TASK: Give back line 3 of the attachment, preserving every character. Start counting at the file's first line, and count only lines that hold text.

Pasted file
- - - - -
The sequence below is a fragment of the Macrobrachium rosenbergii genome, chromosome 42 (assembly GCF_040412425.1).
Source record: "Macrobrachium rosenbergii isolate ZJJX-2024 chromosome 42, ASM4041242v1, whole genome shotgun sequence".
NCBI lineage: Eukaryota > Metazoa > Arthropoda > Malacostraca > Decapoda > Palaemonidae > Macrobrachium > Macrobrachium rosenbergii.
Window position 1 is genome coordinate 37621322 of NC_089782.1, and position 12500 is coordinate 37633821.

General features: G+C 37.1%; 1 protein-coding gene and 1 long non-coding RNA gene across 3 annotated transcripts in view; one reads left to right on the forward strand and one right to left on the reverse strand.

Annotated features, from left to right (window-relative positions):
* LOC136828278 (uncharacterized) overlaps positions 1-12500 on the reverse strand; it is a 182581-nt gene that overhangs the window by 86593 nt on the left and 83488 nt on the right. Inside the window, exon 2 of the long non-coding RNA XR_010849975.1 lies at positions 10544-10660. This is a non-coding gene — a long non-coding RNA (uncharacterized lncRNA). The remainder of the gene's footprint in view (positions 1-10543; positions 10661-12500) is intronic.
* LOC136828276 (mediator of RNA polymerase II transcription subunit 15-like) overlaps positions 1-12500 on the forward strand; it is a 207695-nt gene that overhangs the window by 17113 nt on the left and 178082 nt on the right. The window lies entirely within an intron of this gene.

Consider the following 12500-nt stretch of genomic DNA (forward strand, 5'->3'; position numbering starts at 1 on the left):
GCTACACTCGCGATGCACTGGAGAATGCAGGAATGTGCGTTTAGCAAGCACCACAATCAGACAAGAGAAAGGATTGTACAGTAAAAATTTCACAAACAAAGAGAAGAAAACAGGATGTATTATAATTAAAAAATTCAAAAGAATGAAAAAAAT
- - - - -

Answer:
NCBI lineage: Eukaryota > Metazoa > Arthropoda > Malacostraca > Decapoda > Palaemonidae > Macrobrachium > Macrobrachium rosenbergii.